Pros and Cons of Releasing Genetically Modified Mosquitoes in Florida - 2020
Let's take a look at the pros and cons of genetically modified mosquitoes and why some experts advocate releasing them into the wild. This discussion is particularly relevant in warmer states within the continental U.S., as officials in Florida plan to release 750 million genetically modified mosquitoes in 2021 to reduce local mosquito populations. The release is to fight mosquito-borne illnesses like Zika. Naturally, many environmentalists are worried about the possible unintentional side-effects that releasing modified flying insects could have on the greater ecosystem.
The Pros of Releasing Genetically Modified Mosquitoes
Diseases like dengue and the Zika virus are transmitted by the Aedes aegypti mosquito. Researchers and health officials aim to reduce the overall population of these airborne pests by interrupting their breeding cycle.
To that end, the company Oxitec created genetically modified male Aedes aegypti mosquitoes, labeled OX5034. Only female mosquitoes bite and spread disease, so the benefit of releasing 750 million genetically modified male mosquitoes is to reduce Aedes aegypti mosquito populations over time, according to the company and the US Environmental Agency. This would subsequently reduce their ability to transmit illnesses to humans.
This hopeful reduction stems from the fact that the OX5034 males were bred with a special protein. Once these genetically engineered Aedes aegypti mosquitoes mate with females in the wild, this protein kills off female offspring before they develop into adults capable of biting and spreading disease.
Oxitec’s innovation is backed up by studies and the success the company had in Brazil with its methods being both effective and non-harmful to the environment. Essentially, the pros of releasing genetically modified mosquitoes in Florida include less risk from diseases like dengue and Zika along with fewer mosquitoes overall to disturb people as they go about their lives.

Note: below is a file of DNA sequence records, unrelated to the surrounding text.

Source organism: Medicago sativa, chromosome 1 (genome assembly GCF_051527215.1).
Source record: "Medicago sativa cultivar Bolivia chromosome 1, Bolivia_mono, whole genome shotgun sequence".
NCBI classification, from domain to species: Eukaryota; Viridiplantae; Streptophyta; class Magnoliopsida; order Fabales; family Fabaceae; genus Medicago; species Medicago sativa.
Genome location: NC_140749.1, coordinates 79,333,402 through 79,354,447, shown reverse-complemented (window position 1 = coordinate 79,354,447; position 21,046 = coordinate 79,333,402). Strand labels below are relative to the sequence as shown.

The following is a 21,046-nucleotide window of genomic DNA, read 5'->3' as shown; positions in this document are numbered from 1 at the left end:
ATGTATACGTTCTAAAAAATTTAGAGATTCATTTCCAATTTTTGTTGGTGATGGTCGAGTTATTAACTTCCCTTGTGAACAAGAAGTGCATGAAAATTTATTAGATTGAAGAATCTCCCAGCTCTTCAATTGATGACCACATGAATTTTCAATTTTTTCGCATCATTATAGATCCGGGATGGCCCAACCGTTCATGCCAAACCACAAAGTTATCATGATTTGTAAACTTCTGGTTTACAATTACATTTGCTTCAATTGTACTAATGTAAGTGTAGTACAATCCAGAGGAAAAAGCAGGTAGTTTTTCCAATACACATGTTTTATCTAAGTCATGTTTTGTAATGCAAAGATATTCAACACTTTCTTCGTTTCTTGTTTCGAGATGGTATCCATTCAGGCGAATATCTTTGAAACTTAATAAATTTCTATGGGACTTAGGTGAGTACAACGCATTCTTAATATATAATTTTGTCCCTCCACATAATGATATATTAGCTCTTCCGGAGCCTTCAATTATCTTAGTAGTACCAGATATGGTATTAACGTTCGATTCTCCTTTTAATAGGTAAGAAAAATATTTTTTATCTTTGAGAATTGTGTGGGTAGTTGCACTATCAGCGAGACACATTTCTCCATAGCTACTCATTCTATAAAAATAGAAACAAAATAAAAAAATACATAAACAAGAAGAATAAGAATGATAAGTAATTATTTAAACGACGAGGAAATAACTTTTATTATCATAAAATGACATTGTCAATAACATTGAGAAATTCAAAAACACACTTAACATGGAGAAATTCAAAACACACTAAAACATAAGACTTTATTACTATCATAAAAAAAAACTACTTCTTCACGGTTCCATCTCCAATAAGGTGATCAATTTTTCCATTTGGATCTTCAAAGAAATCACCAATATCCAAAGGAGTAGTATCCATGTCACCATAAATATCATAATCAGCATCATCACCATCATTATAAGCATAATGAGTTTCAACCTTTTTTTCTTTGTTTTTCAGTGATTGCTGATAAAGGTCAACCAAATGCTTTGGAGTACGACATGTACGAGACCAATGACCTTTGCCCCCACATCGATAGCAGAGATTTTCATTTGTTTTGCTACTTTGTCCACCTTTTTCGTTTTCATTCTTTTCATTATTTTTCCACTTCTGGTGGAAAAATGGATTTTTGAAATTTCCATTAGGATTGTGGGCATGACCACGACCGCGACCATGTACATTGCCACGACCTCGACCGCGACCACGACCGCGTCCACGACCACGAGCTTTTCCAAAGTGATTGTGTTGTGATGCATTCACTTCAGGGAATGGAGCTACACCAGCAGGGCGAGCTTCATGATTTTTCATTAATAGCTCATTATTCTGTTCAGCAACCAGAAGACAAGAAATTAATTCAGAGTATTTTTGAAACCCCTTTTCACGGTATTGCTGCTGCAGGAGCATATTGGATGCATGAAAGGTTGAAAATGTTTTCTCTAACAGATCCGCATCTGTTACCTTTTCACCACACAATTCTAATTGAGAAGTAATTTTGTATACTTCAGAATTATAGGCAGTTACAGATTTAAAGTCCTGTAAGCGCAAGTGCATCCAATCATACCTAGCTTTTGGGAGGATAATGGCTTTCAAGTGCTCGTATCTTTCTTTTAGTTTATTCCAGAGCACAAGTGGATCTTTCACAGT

The Cons of Genetically Modified Mosquitoes
Critics of genetically modified mosquitoes, which Florida plans to release over a two-year period (750 million of them), point to the unintended consequences that letting modified pests out into the wild may cause. While no one wants a Zika outbreak Key West, environmentalists worry that genetically modified male mosquitoes could give rise to some type of hybrid pest resistant to insecticides or wreak unforeseen havoc on the ecosystem.
Change.org has already collected almost a quarter of a million signatures protesting plans to "release genetically modified mosquitoes into the fragile environment of the Florida Keys and Texas." This petition highlights how those signing believe the British biotech firm Oxitec used an FDA "loophole" when applying for an "animal bug" patent. Details outlined in this petition also raise concerns about rushing the approval process, along with issues other countries have had with GMO mosquitoes, plus effects beyond mosquitoes themselves (like harming Florida's native bat population).
As of now, it seems the release will go ahead with the goal of delivering on the promised benefits of reducing the population of Aedes aegypti mosquitoes.
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